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5 standards to make modern rail workAs you may have heard, here at SilverRail we are powering the renaissance of rail. We see the potential that rail has to dominate short and medium haul travel. But, we also recognise that in order for the industry to rise to the challenge we must overcome one small hitch; the customer experience for rail tickets is broken. Rail travel data is a fragmented, siloed, duplicated, disorganised, inconvenient and an expensive mess.

However, if we, as an industry, can unite around five simple standards, a smooth, scalable and fast customer experience can be achieved.

Our latest infographic highlights the complexity currently faced by consumers and what steps we believe the rail industry needs to take to unlock rail’s potential, and bring it into the 21st century.

To outline exactly why we think rail has a customer experience problem, and how we can solve it, here is some of the key data behind our thinking and our infographic:

  • There are 47 times more rail stations than commercial airports in the UK, yet no universal station codes. Confusing? We think so. By implementing a new, common language for global rail we can standardise station names and simplify protocol and ease the buying process.
  • It is estimated that 1.3 billion Europeans travelled by long distance rail in 2015. Cross border travel is increasing and it’s time we make it easy for anyone, anywhere, to plan, manage and book a journey. A common method for indexing journeys will ensure that no matter where the journey is to or from, planning is streamlined.
  • Rail is growing exponentially. It is predicted that train passenger volume will increase by 200-300% in the next 34 years. Not to mention the market share growth from the introduction of faster and more frequent high-speed trains, reducing key city-to-city journey times to less than 2.5 hours; which is seeing demand for rail jump to 80%. Yet train operating companies still can’t track a train’s exact location at any given time on a journey. How are they supposed to meet this demand and create a sound customer experience if their data isn’t 100% accurate? Creating a comprehensive inventory, rigorous in it’s accuracy, means that customer data and relationships can be managed with precision.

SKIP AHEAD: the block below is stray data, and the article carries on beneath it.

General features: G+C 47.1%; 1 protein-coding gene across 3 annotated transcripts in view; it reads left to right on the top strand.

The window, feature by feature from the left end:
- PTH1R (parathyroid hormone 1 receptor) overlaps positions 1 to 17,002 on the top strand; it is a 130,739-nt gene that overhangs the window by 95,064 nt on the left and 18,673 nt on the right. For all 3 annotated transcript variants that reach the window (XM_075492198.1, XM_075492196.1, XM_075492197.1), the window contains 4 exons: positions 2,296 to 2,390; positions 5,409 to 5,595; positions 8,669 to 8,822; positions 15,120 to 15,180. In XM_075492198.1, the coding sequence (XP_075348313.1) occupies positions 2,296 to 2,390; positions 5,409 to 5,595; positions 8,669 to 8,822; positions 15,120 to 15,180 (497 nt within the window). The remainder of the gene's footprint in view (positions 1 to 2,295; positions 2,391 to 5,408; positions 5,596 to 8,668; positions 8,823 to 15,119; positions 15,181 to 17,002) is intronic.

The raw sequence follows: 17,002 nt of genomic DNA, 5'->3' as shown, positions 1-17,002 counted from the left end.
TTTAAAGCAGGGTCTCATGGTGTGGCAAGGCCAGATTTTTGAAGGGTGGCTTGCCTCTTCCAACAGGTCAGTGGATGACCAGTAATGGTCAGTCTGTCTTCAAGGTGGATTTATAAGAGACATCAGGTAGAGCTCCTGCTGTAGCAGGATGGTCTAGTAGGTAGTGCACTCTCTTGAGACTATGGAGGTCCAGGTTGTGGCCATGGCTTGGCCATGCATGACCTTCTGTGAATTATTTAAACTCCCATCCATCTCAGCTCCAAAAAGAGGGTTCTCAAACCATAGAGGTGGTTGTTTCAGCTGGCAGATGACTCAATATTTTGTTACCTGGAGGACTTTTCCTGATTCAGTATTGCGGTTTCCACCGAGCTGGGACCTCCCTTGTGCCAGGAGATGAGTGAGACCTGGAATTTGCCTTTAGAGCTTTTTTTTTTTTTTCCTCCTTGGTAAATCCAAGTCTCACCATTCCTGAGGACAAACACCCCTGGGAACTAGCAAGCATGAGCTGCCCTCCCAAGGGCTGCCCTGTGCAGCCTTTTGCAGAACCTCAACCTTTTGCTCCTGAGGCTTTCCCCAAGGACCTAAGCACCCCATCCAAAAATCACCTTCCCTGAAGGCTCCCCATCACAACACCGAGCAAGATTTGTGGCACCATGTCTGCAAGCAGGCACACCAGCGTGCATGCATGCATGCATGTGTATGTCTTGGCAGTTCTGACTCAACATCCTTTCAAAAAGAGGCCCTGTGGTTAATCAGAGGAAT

• Currently 63% of rail is booked offline across the seven major European networks, and yet 45% of Google’s rail queries are made on a mobile device. As the world becomes smaller, and as more and more of us are living on-the-go, there has never been such critical demand for a more modern infrastructure. One that will allow the industry to offer live booking anytime, anyplace and anywhere, as well as offering the customer an instant and accurate view of end-to-end routing and pricing options.
  • Today, the UK has over 100 different ticket types, whilst Sweden has around 50 and Spain 38. We see this as a major barrier to rail – overcomplicating the ticketing process for travellers. Introducing one ticket to rule over all will create a seamless and convenient solution, so that a customer can use one ticket that represents the entire journey, regardless of how many carriers are involved and whether the ticket is paper or electronic.

It’s time to apply the standards that have already been applied elsewhere to make rail a viable option for travellers today, and we think our infographic shows the extent of the challenge ahead. Our mission is to drive these changes so that rail can address the complexity and fragmentation that it is suffering from. Together, we have an opportunity to spearhead the renaissance of rail – now is the time to make change happen.

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